Open-Source Excitement - InformationWeek

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4/12/2006
08:27 PM
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Open-Source Excitement

Some are getting all hysterical over Red Hat's entry into the middleware market, like it's going to change the IT landscape as we know it. But I don't think so.

Things have certainly been hopping in the open-source world lately. Last week Microsoft announced that Windows will be able to host Linux applications by means of its virtual server software, then followed up with a new site devoted to explaining its Linux moves to its customers.More recently, Red Hat, one of the top-two distributors of Linux to the corporate crowd, said it's going to buy JBoss, which makes open-source middleware. Some say Red Hat and JBoss, whose products also run on Windows and has had a sweet deal going with Microsoft, are going to hoist themselves on their own petard, and as a result Novell and its Suse Linux will win the day. That could well happen, but a lot depends on how Red Hat and JBoss handle that business and how Microsoft responds in turn. We'll see.

Other observers are saying the Red Hat-JBoss linkup will squeeze IBM, Oracle, Microsoft, and others trying to do the open-source dance with corporate America. Thing is, Red Hat has been selling and certifying open-source development tools for around five months now, and the market hasn't changed dramatically in that time. I doubt it will do so because of this acquisition.

Some are getting all hysterical over Red Hat's entry into the middleware market, like it's going to change the IT landscape as we know it. But I don't think so. While it's certainly true that Red Hat and JBoss have a much more prestigious open-source pedigree than do almost any of the traditional IT vendors--including, or perhaps especially, IBM and Microsoft--that's so not the point.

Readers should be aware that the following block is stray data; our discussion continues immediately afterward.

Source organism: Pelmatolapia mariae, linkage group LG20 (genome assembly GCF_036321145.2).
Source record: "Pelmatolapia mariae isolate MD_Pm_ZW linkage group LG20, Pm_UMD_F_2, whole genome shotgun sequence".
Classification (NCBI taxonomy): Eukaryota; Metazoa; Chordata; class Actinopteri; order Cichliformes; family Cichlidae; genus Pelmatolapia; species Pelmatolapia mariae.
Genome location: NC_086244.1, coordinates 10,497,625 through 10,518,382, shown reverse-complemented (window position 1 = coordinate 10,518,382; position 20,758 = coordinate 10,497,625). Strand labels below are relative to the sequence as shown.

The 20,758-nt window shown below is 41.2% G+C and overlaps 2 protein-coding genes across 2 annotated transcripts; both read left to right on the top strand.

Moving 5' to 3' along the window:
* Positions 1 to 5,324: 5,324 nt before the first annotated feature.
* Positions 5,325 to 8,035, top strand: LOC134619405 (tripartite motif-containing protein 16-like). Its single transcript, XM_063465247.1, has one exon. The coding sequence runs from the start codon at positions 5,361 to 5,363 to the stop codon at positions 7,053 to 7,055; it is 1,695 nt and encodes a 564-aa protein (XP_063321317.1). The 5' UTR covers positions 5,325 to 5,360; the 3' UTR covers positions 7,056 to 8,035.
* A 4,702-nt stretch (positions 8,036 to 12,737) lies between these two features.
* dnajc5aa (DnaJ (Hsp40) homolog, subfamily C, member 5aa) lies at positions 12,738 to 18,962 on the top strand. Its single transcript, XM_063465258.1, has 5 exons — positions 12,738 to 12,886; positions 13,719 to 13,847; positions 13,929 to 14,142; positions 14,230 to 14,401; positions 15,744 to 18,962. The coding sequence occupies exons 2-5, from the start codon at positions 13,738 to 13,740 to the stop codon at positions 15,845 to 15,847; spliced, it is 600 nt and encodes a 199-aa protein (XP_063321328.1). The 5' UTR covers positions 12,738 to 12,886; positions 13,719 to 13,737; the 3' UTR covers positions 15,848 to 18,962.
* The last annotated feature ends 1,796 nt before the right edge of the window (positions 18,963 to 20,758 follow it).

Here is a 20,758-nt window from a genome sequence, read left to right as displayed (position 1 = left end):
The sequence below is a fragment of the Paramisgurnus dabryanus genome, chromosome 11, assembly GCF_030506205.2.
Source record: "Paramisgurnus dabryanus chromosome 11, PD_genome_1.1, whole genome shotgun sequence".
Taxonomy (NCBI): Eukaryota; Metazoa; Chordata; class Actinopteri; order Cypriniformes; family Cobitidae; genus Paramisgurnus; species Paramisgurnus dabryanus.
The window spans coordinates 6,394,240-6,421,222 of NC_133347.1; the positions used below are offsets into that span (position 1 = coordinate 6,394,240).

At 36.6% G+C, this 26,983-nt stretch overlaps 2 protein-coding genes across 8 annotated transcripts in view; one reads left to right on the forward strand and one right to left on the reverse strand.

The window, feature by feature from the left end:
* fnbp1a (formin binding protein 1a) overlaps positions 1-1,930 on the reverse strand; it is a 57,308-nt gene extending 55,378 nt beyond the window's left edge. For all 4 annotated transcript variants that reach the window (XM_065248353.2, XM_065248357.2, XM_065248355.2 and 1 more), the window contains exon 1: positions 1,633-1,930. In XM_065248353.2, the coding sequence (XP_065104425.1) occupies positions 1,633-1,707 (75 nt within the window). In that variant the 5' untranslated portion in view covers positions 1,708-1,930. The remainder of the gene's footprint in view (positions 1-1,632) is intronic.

Like it or not, the Linux faithful are, by and large, not the same people who make corporate IT buying decisions. They may have some say if the boss asks what software to buy, but can you imagine a CIO saying to herself, "Oh, I think I'll ditch my .Net development environment (or WebSphere or enter corporate app-dev tool of your choice here...) because Red Hat and JBoss are now the same company"? Nah, me neither.

Instead, the linkup will allow Red Hat to go deeper within those organizations that have already committed to open source as their philosophy. It will give one more viable choice to developers who want a true open-source means of creating applications. But it's not going to change those who are afraid of, or opposed to, doing business the open-source way because of competitive, political, or other pressures.

What do you think? Comment below.Some are getting all hysterical over Red Hat's entry into the middleware market, like it's going to change the IT landscape as we know it. But I don't think so.

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